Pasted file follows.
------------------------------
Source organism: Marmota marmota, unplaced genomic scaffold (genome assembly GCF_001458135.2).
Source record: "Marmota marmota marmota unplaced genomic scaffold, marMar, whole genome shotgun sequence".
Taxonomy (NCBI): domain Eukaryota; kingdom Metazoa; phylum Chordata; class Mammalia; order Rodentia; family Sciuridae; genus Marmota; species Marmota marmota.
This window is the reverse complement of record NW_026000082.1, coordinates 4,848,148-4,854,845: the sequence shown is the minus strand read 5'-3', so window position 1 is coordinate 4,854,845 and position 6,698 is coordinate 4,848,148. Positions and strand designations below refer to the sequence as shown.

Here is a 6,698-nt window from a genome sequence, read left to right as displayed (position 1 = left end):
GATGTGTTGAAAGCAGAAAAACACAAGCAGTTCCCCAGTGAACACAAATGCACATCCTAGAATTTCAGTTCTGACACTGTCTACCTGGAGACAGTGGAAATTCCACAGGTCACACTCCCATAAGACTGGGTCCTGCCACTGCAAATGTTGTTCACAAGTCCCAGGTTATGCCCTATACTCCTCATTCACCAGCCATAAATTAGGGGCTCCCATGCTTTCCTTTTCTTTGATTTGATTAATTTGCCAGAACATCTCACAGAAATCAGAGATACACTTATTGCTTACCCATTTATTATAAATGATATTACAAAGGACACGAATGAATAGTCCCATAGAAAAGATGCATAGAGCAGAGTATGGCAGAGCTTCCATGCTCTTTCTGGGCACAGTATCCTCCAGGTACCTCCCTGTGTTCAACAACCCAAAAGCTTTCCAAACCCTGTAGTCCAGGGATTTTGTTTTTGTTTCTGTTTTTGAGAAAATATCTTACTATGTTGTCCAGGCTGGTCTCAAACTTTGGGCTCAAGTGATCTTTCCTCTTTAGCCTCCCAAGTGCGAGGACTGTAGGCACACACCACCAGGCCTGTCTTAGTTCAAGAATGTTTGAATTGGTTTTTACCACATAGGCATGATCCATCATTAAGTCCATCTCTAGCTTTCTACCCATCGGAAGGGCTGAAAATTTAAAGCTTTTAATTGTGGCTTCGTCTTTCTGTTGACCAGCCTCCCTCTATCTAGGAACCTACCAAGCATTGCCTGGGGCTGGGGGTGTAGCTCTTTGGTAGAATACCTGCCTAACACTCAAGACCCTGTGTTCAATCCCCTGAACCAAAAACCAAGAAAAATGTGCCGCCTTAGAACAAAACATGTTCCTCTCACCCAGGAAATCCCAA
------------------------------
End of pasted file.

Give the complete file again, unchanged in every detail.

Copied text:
Source organism: Marmota marmota, unplaced genomic scaffold (genome assembly GCF_001458135.2).
Source record: "Marmota marmota marmota unplaced genomic scaffold, marMar, whole genome shotgun sequence".
Taxonomy (NCBI): domain Eukaryota; kingdom Metazoa; phylum Chordata; class Mammalia; order Rodentia; family Sciuridae; genus Marmota; species Marmota marmota.
This window is the reverse complement of record NW_026000082.1, coordinates 4,848,148-4,854,845: the sequence shown is the minus strand read 5'-3', so window position 1 is coordinate 4,854,845 and position 6,698 is coordinate 4,848,148. Positions and strand designations below refer to the sequence as shown.

Here is a 6,698-nt window from a genome sequence, read left to right as displayed (position 1 = left end):
GATGTGTTGAAAGCAGAAAAACACAAGCAGTTCCCCAGTGAACACAAATGCACATCCTAGAATTTCAGTTCTGACACTGTCTACCTGGAGACAGTGGAAATTCCACAGGTCACACTCCCATAAGACTGGGTCCTGCCACTGCAAATGTTGTTCACAAGTCCCAGGTTATGCCCTATACTCCTCATTCACCAGCCATAAATTAGGGGCTCCCATGCTTTCCTTTTCTTTGATTTGATTAATTTGCCAGAACATCTCACAGAAATCAGAGATACACTTATTGCTTACCCATTTATTATAAATGATATTACAAAGGACACGAATGAATAGTCCCATAGAAAAGATGCATAGAGCAGAGTATGGCAGAGCTTCCATGCTCTTTCTGGGCACAGTATCCTCCAGGTACCTCCCTGTGTTCAACAACCCAAAAGCTTTCCAAACCCTGTAGTCCAGGGATTTTGTTTTTGTTTCTGTTTTTGAGAAAATATCTTACTATGTTGTCCAGGCTGGTCTCAAACTTTGGGCTCAAGTGATCTTTCCTCTTTAGCCTCCCAAGTGCGAGGACTGTAGGCACACACCACCAGGCCTGTCTTAGTTCAAGAATGTTTGAATTGGTTTTTACCACATAGGCATGATCCATCATTAAGTCCATCTCTAGCTTTCTACCCATCGGAAGGGCTGAAAATTTAAAGCTTTTAATTGTGGCTTCGTCTTTCTGTTGACCAGCCTCCCTCTATCTAGGAACCTACCAAGCATTGCCTGGGGCTGGGGGTGTAGCTCTTTGGTAGAATACCTGCCTAACACTCAAGACCCTGTGTTCAATCCCCTGAACCAAAAACCAAGAAAAATGTGCCGCCTTAGAACAAAACATGTTCCTCTCACCCAGGAAATCCCAA